EAST RUTHERFORD, N.J. -- Pain can color the judgment of even the most patient sports team owner, and Tom Coughlin's New York Giants are losing in painful ways.
Sunday's overtime loss to the New York Jets was as painful as they come. It came at the hands of the team to which Coughlin's bosses hate losing the most. And while there was plenty of blame to go around, a heavy chunk of it belonged to Coughlin -- and Coughlin knew it.
"I went for it on fourth-and-2 thinking that was the play at the time, and I still do," Coughlin insisted after the fifth game this season in which his team held a fourth-quarter lead of at least six points and lost. "You can argue all you want."
And it's sure to be argued inside the Giants' building and outside. Coughlin's decision to try for a touchdown (or at least a first down) on fourth-and-2 from the Jets' 4-yard line with 8:50 left in the game and his team already up by 10 was a game-changer. Eli Manning threw an interception, the Jets marched down for a field goal, the Giants went three-and-out and the Jets marched again, this time for a game-tying touchdown with 27 seconds to go. And the Giants lost in overtime when Josh Brown missed a field goal for the first time this season.
Brutal. In a season of terrible losses, this one holds up as the worst. And while yes, his defense needs to be able to stop someone, and yes, his offense needs to be able to pick up a first down to protect a late lead, Coughlin blew this one. The Giants aren't the type of team to fire a coach for clock management, and Coughlin's two Super Bowl rings justifiably make him a coach who doesn't deserve to be fired for such a thing. But at some point, the accumulation of disappointment erodes even the most formidable reservoir of goodwill.
Coughlin is not permitted an endless string of losing seasons, and if the Giants don't finish at least 3-1, this will be his third in a row. Coughlin is not permitted an endless string of stay-at-home Januaries, and if the Giants don't make the playoffs, this would be his fourth in a row and his sixth in the past seven years. The Giants' owners understand that Coughlin is coaching the whole week and not just the fourth quarter on Sundays, and they're not going to fire a franchise icon for poor goal-line decision-making. But Coughlin's bad decision Sunday, in the midst of a season of fourth-quarter hiccups, doesn't help matters.
"I've made a decision to be very aggressive at the ends of games," Coughlin said. "I've done it all year long. I don't have a lot to show for it, but we try to take some of the pressure off of everybody, and had we scored that touchdown, I think we would have taken a lot of pressure off."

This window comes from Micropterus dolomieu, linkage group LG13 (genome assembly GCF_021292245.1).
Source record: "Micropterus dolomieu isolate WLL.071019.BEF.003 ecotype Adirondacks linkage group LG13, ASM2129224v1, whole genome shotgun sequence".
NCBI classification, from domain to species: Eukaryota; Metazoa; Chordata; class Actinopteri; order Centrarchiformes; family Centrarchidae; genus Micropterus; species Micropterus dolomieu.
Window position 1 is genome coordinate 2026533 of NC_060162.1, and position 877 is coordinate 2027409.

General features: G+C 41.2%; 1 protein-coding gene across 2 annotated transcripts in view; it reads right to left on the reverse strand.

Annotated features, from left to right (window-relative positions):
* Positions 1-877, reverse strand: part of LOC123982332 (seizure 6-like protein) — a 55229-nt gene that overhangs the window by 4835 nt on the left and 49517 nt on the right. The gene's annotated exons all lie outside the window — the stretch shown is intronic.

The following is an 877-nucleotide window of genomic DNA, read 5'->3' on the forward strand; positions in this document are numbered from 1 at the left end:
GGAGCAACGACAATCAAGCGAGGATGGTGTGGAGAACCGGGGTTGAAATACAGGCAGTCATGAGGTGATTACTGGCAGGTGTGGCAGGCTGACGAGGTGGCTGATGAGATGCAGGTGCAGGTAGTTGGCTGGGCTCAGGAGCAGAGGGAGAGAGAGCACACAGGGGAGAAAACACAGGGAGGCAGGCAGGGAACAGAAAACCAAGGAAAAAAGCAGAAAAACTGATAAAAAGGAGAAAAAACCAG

I get what he's saying. He's focused on the positive potential outcome. Being up 17 there just about guarantees a win. And as a coach, you want to be able to show your team you believe in them.
But your main job as a coach is to know your team and make the sensible, sober decision -- not the most hopeful one. Knowing he has a defense that can't stop anyone in the fourth quarter -- and surely, by Week 13, he knows this -- you have to see the value of ending an 11:21 second-half drive with at least some points. You also need to understand the value of being up 13 there instead of 10 -- requiring your opponent to score two touchdowns instead of allowing them to play for a field goal. The team Coughlin has is a team that needed those points. Three points might not have eased the pressure on his defense as much as seven would, but they would have eased it some, and they were free.
Coughlin stood by his decision, but it's clear that it will haunt him. And in the larger context, it could end up being part of what costs him. The Giants don't know yet whether they'll make a coaching change at the end of this season. They don't want to move on from Coughlin, but he's not going to coach forever, and they know there will come a time when they must. If this Giants season keeps going the way it has gone for the past month, and the painful losses and bad in-game coaching decisions keep piling up, then that time could come sooner than Coughlin or the Giants wanted it to.